I hope the other two photos, retrieved by my sister Bonnie recently from the Lucas ancestral manse, and cataloguing various stages of my "fine fine superfine career" (pace Frank Zappa) make you smile as much as they do me.

Stay stay stay warm...

Gary

5 Comments:

Blogger Professor Batty said...

I spotted your name on the updated blog list, I thought it might be you...and so it is. A while back I had the chance to catch your Beefheart tribute at the Walker Art Center, I brought my 20 year-old son along. Thanks for giving us a chance to hear the Captain's music played live again, we both really appreciated it. I thought I may never get another chance to hear that stuff played live, you (and the band) did a great job, I also enjoyed your comments and Don's poetry. When Don and the Magic Band played across the lobby (The Guthrie Theatre) thirty-some years ago, my life was changed forever. I never took my epiphany as far as you did, but I am most pleased that you are keeping his fire burning. That music is still ahead of its time (maybe only 20 years now?) Thanks again.

12/07/2004 9:34 PM  
Anonymous Anonymous said...

Mannish Boy was HOT!! As was the rest of the show, it was a great set. Feel better! --Tanya

12/07/2004 9:35 PM  
Anonymous Fiezta said...

Without any doubts Mannish Boy was HOT!! =)))

5/11/2005 6:00 PM  
Anonymous Anonymous said...

Mothlight

10/14/2005 8:14 PM  
Anonymous Anonymous said...

Mothlight

10/14/2005 8:14 PM  

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Friday, December 03, 2004

Perchance to Dream

Had the weirdest experience yesterday, early morning...

While lying in bed in that suspended state of reverie between dreams and waking, I flashed on a recording session with Kevin Coyne I took part in in Dusseldorf in 1997. For those unfamiliar with the man's work, Kevin was one of the great unheralded geniuses of contemporary music, a mad English singer/songwriter/poet/painter and larger than life diamond geezer, once dubbed "the British Beefheart" (he was much more than that), once bruited as a replacement for Jim Morrison in the Doors, a favorite of the influential UK radio host John Peel who issued albums by Kevin's first band Siren in the late 60's on Peel's own label Dandelion. I first heard Kevin in all his bluesy whimsical glory after I sent my parents on a mission in the spring of 1969 on one of their regular trips to London to bring back for me my boy Syd Barrett's first solo album "The Madcap Laughs", and the clerk in the shop on Oxford Street pressed a copy of Siren's first album on them to also take home for their Anglophile son (he also talked them into bringing me back a copy of Black Sabbath's debut...guess which album I wound up treasuring...in fact, I think I'll burn the first Siren album into ITunes right now).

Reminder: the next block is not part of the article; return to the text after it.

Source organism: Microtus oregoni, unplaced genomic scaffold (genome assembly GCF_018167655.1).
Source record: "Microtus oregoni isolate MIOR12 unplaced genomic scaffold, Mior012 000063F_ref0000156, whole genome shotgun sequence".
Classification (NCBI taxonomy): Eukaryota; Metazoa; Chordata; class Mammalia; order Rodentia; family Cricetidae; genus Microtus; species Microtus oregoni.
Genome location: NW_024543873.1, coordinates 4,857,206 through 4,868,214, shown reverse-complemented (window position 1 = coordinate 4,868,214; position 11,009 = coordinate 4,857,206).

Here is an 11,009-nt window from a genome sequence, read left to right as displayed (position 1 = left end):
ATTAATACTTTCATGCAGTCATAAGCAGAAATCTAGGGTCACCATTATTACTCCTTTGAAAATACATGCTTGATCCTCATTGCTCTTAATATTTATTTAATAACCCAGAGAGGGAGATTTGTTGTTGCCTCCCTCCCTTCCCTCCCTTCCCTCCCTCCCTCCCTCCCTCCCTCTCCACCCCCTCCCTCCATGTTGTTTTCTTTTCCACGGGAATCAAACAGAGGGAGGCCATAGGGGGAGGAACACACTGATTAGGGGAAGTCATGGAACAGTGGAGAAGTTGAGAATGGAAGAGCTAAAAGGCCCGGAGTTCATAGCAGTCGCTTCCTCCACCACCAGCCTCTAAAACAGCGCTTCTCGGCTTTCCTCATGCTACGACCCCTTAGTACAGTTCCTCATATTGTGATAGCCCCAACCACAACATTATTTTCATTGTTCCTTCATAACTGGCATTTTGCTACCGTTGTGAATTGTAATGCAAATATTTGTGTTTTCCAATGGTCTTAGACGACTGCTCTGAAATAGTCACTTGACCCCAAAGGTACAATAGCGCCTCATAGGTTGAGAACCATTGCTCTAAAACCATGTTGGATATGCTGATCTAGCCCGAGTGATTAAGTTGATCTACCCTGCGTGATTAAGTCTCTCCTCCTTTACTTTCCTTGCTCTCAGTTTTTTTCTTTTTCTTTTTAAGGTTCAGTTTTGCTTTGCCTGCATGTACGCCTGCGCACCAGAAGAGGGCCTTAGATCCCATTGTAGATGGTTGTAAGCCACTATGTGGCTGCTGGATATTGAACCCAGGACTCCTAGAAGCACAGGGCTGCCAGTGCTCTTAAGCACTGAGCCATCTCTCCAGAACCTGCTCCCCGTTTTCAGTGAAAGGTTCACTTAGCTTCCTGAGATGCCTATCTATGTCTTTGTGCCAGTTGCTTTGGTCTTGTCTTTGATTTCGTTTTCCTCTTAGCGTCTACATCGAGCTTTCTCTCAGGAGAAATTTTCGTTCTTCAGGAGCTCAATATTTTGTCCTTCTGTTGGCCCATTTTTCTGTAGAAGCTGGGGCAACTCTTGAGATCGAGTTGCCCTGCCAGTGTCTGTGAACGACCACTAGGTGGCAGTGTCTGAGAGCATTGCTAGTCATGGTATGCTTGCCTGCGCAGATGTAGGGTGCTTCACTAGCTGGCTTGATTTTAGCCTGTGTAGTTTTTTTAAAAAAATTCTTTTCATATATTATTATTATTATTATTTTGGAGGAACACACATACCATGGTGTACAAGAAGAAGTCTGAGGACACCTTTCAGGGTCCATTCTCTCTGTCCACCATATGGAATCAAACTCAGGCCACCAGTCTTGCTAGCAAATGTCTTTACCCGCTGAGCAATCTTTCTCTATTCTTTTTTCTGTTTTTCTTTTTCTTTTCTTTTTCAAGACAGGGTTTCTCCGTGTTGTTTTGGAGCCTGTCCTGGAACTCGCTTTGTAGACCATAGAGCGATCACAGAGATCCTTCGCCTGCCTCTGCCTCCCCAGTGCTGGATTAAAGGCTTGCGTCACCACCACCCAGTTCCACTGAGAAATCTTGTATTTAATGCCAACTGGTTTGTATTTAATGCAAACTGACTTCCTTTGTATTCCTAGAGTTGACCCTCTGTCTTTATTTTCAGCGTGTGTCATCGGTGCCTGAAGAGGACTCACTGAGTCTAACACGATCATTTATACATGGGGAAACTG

Many years later I came to collaborate with Kevin after the booker in a club in Belgium I was playing solo casually mentioned that in his estimation he thought the two of us would be a good fit playing together; I jumped at the suggestion and took Kevin's phone number from him (Kevin had relocated to Nurnberg Germany), called the man up, and we hit it off instantly,.. it is thus on such impulse that many of my best collaborations are born (the producver Hal Willner similarly casually suggested to me a collaboration with Tim Buckley's son Jeff for a tribute he was putting together for Tim's music, the rest is history...)